As traffic congestion worsens and short-term measures fall behind the increased rate of private car ownership in Ho Chi Minh City, the city’s administration is seeking capital for long-term infrastructure projects to combat the problem.
In 2013, a series of ‘instant’ overpasses, taking roughly six months each to finish, were erected at busy intersections in Ho Chi Minh City as an attempt to ease chronic congestions in the city.
While some of these overpasses were initially effective in reducing the load on city roads during rush hours, the remaining few such as those at Hoang Hoa Tham – Cong Hoa intersection, Lang Cha Ca roundabout and Hang Xanh intersection have failed to make an impact on the areas’ traffic volume.
Three years since their introduction, even the initially effective overpasses are starting to struggle with the increased volume of vehicles in the city as traffic congestion once again haunts commuters.
With the city administration’s plan to construct three more similarly built overpasses at other traffic hotspots, experts have begun to question the benefits for the city’s transport system in the long run.
Pham Sanh, an expert on bridge and road construction, said that the overpasses built in Ho Chi Minh City these past years were temporary measures resulting from an urgent call for solutions to ‘unbearable’ traffic congestion in the city at the time.
The expert stressed, however, that the construction and demolition of such temporary overpasses after a short time would only result in money wasted and prolonged congestion given the root of the problem would remain unresolved.
Sanh suggested that a comprehensive revision on the impact on traffic of overpasses be done before the construction of new ones be considered.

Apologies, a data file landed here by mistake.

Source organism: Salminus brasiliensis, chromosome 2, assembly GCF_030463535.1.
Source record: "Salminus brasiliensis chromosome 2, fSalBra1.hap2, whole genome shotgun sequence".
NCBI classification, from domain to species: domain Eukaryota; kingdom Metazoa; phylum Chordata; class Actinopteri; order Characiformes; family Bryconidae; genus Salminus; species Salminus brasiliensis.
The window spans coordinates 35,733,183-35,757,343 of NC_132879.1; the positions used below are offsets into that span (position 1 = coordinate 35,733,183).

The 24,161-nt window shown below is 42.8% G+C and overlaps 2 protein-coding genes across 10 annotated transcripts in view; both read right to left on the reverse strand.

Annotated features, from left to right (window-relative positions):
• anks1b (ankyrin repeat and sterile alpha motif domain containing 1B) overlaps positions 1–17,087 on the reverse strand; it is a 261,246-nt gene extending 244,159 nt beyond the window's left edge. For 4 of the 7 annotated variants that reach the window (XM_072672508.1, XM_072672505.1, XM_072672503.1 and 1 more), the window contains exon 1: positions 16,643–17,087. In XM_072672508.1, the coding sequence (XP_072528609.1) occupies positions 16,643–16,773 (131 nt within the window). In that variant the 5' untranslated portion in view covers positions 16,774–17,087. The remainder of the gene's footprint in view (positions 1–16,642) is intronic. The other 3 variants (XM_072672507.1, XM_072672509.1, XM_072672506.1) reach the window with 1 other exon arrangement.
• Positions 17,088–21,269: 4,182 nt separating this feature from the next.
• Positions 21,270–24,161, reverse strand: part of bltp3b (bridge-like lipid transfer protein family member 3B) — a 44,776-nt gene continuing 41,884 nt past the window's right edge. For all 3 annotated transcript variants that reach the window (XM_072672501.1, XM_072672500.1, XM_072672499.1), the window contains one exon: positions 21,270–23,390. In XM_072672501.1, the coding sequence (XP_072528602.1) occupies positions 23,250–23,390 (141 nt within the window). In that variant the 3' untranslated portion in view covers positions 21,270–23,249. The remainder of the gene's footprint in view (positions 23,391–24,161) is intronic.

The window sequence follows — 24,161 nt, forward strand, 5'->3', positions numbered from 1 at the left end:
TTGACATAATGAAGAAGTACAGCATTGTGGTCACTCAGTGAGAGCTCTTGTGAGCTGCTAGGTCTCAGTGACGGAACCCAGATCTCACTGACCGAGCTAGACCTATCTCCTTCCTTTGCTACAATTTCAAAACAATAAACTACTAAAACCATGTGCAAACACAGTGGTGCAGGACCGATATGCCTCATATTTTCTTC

According to reports by city authorities, Ho Chi Minh City currently houses 13 million people, including residents and non-residents, while the city’s current planning is adapted for an estimated population of only ten million people by the year 2020.
The population surge has meant the number of private vehicles has also increased at a rapid rate, with 1,000 new motorbikes and 180 new cars registered each day, according to estimations by the municipal Department of Transport.
The number of motorbikes, including those registered in other locations, that use Ho Chi Minh City streets is estimated at over 8.5 million, while the figure for cars is 627,000, an increase of 500 percent compared to the year 2000.
The municipal Transport Department speculates that, with the current growth in cars on the road, the city will need to double its road surface by 2020 to be able to handle over one million cars moving around the city by that time.
City authorities have also been criticized for granting construction permits to too many high-rises and office buildings in downtown areas, which has led to an influx of traffic entering and exiting the city center during rush hours.
Vice Chairman of the Institute for Urban Studies and Infrastructure Development Nguyen Dang Son suggested that the city’s urban spatial planning be spread out in four directions to pull the traffic flow out of the city center, and a system of public transport be built to connect outskirt areas.
Short-term measures such as redirecting traffic flow and recruiting more traffic regulators are doing little to tackle the root of the problem, which is an underdeveloped transport infrastructure. The city administration is looking at projects on a larger scale to deal with the issue.
The construction of complex, multi-level traffic knots, elevated highways, and metro lines have already been planned in detail, but the missing factor for these ambitious projects is capital, and a lot of it.
According to estimations by the Ho Chi Minh City Finance and Investment State-Owned Company (HFIC), the city will need roughly VND1 quadrillion (US$44 billion) for infrastructure projects in the 2015-2030 period.
Director of the municipal Department of Transport Bui Xuan Cuong admitted that mobilizing such a large amount of capital in such a short time is too challenging a task, and thus large-scale projects can only be carried out over an extended period of time.
In an attempt to mobilize capital for its infrastructure projects, Ho Chi Minh City administrators last week submitted a request to the country’s Ministry of Finance for approval of the city’s plan to issue local government bonds this year.
The move, if approved, should mobilize VND3 trillion ($133.93 million) in capital for the city to go on with its projects to combat traffic congestion and flooding.
The bonds will have a face value of VND100,000 with three maturity periods of five, seven, and 15 years issued by HFIC through bidding, issuance underwriting, and issuing agents.
The first batch of bonds is expected to be available this October.